In brief: WhatsApp is seeking an injunction against Israeli firm behind the infamous Pegasus spyware for facilitating a sophisticated cyberattack. The company says there were 1,400 hacking attempts directed at its users, which were made possible using fake WhatsApp servers. The security hole is now patched, but there are others that could still expose users of the encrypted chat app to the same kind of risks.
Back in May, news broke of a major software vulnerability in WhatsApp that would allow hackers to load spyware tools onto a smartphone with a simple call. The exploit also worked without the user answering the call.
The Facebook-owned company recently filed a suit against controversial Israeli firm NSO Group, alleging they facilitated hacking attempts on over 1,400 mobile devices. Intelligence agencies and governments routinely license its infamous Pegasus software tools to track terrorists, but there's a lot of potential for abuse by totalitarian regimes and other malicious actors that want to silence journalists and human rights activists.
WhatsApp believes the responsibility for misuse lies solely on the shoulders of NSO Group, but the latter thinks it's doing its best to prevent that from happening. The chat app has collaborated with researchers at the University of Toronto's Citizen Lab, and says it has proof that NSO set up fake WhatsApp servers to make the targeted phones easier to breach.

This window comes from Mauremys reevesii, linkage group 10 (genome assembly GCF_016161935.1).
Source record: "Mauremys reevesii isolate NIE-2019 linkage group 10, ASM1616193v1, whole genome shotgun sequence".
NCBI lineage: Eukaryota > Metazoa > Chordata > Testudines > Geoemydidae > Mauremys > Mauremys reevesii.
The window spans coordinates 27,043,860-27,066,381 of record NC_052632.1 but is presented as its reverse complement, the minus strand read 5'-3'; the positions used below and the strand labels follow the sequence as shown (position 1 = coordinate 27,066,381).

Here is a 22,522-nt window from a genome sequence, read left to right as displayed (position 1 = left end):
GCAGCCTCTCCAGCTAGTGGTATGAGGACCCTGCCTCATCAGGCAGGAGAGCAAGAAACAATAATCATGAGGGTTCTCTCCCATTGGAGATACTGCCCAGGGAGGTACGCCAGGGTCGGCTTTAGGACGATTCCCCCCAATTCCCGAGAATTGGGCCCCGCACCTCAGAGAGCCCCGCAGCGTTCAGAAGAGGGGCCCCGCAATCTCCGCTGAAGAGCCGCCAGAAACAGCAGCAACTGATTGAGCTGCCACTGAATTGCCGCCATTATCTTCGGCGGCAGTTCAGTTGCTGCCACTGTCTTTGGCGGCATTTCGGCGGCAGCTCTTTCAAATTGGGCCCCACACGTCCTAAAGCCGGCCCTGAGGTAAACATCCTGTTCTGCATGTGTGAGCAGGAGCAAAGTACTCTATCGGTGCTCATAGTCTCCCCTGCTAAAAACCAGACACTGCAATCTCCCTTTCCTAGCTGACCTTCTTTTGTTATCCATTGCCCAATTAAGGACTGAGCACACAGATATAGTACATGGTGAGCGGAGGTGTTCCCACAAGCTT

It's estimated at least 100 of them are owned by prominent religious figures, journalists, TV personalities, political dissidents, and lawyers that focus on human rights. WhatsApp informed everyone who was targeted using special messages, and has since patched the security hole.
NSO said in a statement that "in the strongest possible terms, we dispute today’s allegations and will vigorously fight them. The sole purpose of NSO is to provide technology to licensed government intelligence and law enforcement agencies to help them fight terrorism and serious crime. ... It has helped to save thousands of lives over recent years."
Will Cathcart, head of WhatsApp, wrote an op-ed in the Washington Post where he called for an immediate ban on the sale of Pegasus, and argued the privacy risks aren't worth having these tools available on the open market. He also fired back at those who, like the US Department of Justice, are pushing for technology companies to develop backdoors into their products.
That said, there are similar vulnerabilities in WhatsApp the company has been taking its time to fix. One example is a bug that allows hackers to take over conversations, which hasn't been fixed after over a year. Not to mention that NSO's spyware tools are able to steal data from your Microsoft, Apple, Google, and Facebook accounts.